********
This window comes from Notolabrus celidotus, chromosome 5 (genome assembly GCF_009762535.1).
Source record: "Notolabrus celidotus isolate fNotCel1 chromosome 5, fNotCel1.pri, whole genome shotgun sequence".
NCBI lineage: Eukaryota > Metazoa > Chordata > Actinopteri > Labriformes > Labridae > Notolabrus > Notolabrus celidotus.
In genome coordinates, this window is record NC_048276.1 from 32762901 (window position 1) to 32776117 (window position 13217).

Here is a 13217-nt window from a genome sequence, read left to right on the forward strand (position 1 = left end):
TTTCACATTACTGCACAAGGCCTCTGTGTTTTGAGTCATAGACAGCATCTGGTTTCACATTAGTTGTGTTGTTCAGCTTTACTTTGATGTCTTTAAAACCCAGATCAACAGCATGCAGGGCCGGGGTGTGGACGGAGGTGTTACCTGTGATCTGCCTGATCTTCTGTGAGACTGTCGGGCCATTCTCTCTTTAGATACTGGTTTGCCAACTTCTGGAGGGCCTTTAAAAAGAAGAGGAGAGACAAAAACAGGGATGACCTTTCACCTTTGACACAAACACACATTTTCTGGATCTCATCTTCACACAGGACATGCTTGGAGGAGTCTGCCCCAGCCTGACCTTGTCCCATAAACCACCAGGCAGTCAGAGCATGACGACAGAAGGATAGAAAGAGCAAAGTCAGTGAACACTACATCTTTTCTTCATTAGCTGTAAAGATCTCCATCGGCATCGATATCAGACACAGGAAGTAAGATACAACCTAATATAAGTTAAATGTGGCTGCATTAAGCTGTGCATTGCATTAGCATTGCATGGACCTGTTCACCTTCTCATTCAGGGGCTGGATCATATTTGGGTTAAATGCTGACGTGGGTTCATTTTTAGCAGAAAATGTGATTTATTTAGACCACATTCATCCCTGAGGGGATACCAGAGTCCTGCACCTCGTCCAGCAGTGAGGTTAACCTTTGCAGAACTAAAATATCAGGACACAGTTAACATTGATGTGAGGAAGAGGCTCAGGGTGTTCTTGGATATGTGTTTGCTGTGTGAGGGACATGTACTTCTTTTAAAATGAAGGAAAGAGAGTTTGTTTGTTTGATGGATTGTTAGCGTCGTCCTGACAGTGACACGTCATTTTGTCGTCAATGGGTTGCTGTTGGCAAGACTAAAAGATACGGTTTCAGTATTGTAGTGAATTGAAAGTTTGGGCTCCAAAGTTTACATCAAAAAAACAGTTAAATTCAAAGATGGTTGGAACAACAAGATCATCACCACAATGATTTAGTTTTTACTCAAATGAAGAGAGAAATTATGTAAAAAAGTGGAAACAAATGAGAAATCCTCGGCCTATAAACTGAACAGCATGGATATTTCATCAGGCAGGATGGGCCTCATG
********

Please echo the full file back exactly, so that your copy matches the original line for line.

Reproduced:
This window comes from Notolabrus celidotus, chromosome 5 (genome assembly GCF_009762535.1).
Source record: "Notolabrus celidotus isolate fNotCel1 chromosome 5, fNotCel1.pri, whole genome shotgun sequence".
NCBI lineage: Eukaryota > Metazoa > Chordata > Actinopteri > Labriformes > Labridae > Notolabrus > Notolabrus celidotus.
In genome coordinates, this window is record NC_048276.1 from 32762901 (window position 1) to 32776117 (window position 13217).

Here is a 13217-nt window from a genome sequence, read left to right on the forward strand (position 1 = left end):
TTTCACATTACTGCACAAGGCCTCTGTGTTTTGAGTCATAGACAGCATCTGGTTTCACATTAGTTGTGTTGTTCAGCTTTACTTTGATGTCTTTAAAACCCAGATCAACAGCATGCAGGGCCGGGGTGTGGACGGAGGTGTTACCTGTGATCTGCCTGATCTTCTGTGAGACTGTCGGGCCATTCTCTCTTTAGATACTGGTTTGCCAACTTCTGGAGGGCCTTTAAAAAGAAGAGGAGAGACAAAAACAGGGATGACCTTTCACCTTTGACACAAACACACATTTTCTGGATCTCATCTTCACACAGGACATGCTTGGAGGAGTCTGCCCCAGCCTGACCTTGTCCCATAAACCACCAGGCAGTCAGAGCATGACGACAGAAGGATAGAAAGAGCAAAGTCAGTGAACACTACATCTTTTCTTCATTAGCTGTAAAGATCTCCATCGGCATCGATATCAGACACAGGAAGTAAGATACAACCTAATATAAGTTAAATGTGGCTGCATTAAGCTGTGCATTGCATTAGCATTGCATGGACCTGTTCACCTTCTCATTCAGGGGCTGGATCATATTTGGGTTAAATGCTGACGTGGGTTCATTTTTAGCAGAAAATGTGATTTATTTAGACCACATTCATCCCTGAGGGGATACCAGAGTCCTGCACCTCGTCCAGCAGTGAGGTTAACCTTTGCAGAACTAAAATATCAGGACACAGTTAACATTGATGTGAGGAAGAGGCTCAGGGTGTTCTTGGATATGTGTTTGCTGTGTGAGGGACATGTACTTCTTTTAAAATGAAGGAAAGAGAGTTTGTTTGTTTGATGGATTGTTAGCGTCGTCCTGACAGTGACACGTCATTTTGTCGTCAATGGGTTGCTGTTGGCAAGACTAAAAGATACGGTTTCAGTATTGTAGTGAATTGAAAGTTTGGGCTCCAAAGTTTACATCAAAAAAACAGTTAAATTCAAAGATGGTTGGAACAACAAGATCATCACCACAATGATTTAGTTTTTACTCAAATGAAGAGAGAAATTATGTAAAAAAGTGGAAACAAATGAGAAATCCTCGGCCTATAAACTGAACAGCATGGATATTTCATCAGGCAGGATGGGCCTCATG